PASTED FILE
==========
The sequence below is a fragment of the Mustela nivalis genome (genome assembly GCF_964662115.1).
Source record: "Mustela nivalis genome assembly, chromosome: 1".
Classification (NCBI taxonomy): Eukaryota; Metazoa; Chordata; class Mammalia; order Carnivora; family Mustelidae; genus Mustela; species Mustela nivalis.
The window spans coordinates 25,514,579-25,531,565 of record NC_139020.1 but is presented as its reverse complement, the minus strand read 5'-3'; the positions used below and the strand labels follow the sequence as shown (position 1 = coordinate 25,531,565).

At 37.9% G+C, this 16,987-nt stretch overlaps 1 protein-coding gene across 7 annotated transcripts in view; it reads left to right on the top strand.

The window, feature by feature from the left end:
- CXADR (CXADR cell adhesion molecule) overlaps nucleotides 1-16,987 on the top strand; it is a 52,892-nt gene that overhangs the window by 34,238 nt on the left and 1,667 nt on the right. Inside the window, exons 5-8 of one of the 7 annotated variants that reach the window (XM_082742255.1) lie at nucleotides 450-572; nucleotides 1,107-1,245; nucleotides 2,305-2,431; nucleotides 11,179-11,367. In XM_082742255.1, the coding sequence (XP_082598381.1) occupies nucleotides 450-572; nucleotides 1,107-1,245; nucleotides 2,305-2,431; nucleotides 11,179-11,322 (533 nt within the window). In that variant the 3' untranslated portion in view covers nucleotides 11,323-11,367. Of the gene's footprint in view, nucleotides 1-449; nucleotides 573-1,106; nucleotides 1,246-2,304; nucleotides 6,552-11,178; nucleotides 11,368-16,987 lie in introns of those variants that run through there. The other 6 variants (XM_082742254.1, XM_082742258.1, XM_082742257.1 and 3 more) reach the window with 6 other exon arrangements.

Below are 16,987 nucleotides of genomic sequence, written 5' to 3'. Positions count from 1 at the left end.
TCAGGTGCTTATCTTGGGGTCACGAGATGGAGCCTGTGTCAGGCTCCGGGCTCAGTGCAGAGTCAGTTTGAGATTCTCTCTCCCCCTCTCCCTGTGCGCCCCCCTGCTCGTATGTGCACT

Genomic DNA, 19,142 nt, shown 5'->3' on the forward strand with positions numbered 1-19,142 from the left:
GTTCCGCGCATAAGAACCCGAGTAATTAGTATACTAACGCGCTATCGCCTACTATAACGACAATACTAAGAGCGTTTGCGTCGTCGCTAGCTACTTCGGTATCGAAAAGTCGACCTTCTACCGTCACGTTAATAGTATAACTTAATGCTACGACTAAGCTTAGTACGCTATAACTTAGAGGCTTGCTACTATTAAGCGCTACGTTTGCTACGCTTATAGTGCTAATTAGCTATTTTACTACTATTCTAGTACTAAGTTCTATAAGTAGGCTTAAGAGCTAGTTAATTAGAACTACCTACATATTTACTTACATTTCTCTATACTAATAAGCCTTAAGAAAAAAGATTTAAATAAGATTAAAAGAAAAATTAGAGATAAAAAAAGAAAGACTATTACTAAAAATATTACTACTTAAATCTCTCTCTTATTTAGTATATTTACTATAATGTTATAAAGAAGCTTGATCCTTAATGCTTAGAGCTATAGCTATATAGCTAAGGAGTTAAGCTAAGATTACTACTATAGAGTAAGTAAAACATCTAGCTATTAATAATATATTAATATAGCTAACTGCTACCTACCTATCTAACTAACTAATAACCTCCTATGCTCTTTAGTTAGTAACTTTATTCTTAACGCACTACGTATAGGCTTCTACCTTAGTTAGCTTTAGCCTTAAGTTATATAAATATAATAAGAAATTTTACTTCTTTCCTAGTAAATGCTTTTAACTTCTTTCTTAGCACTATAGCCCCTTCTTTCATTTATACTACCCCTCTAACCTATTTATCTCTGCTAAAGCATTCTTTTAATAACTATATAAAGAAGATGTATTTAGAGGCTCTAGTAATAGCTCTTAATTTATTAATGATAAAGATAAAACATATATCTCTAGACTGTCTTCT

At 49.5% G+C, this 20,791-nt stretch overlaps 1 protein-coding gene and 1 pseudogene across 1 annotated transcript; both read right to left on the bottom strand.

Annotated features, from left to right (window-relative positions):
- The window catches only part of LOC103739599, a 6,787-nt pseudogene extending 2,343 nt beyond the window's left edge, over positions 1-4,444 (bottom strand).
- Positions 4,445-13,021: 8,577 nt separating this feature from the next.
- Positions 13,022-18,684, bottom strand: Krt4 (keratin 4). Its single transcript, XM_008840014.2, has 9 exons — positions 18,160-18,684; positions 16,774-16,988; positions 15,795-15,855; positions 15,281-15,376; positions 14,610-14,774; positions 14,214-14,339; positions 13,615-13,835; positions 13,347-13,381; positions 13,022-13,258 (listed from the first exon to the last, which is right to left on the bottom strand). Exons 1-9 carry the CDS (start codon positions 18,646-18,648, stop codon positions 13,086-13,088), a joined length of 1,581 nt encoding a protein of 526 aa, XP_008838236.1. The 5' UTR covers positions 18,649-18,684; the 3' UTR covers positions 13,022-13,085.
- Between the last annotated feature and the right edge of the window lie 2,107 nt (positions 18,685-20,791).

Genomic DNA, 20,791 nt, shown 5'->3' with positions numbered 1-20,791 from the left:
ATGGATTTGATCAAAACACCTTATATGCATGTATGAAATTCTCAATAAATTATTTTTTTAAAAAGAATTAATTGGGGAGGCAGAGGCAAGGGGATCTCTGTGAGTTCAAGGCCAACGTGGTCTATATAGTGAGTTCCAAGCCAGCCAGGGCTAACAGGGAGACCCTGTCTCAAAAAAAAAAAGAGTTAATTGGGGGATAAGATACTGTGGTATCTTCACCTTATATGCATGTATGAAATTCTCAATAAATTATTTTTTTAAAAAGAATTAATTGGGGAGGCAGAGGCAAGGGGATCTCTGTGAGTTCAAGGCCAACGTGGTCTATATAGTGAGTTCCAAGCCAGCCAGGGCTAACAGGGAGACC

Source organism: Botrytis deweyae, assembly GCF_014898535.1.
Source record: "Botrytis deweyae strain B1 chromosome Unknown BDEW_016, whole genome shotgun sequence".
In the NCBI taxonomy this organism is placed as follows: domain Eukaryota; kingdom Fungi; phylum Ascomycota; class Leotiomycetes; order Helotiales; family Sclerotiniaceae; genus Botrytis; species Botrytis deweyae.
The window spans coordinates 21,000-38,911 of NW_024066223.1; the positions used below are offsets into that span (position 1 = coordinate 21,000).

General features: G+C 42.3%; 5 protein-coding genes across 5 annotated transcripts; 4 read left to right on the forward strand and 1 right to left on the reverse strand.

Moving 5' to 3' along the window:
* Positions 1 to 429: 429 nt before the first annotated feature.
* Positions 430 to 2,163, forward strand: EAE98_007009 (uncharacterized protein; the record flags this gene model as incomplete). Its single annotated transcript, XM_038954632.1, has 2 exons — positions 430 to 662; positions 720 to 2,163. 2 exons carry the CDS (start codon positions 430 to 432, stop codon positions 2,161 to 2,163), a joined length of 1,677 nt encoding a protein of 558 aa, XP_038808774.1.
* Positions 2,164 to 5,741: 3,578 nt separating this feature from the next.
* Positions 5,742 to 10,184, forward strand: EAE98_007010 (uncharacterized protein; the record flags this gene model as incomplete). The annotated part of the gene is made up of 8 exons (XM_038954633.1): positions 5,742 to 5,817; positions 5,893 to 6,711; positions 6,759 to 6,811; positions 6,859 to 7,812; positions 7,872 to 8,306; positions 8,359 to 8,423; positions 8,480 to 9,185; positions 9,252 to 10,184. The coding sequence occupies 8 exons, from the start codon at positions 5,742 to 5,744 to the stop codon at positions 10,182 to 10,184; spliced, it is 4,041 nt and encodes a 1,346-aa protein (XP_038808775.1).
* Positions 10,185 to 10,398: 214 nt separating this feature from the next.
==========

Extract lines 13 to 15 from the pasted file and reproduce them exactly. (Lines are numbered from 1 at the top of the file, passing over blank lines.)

Annotated features, from left to right (window-relative positions):
- The window catches only part of LOC103739599, a 6,787-nt pseudogene extending 2,343 nt beyond the window's left edge, over positions 1-4,444 (bottom strand).
- Positions 4,445-13,021: 8,577 nt separating this feature from the next.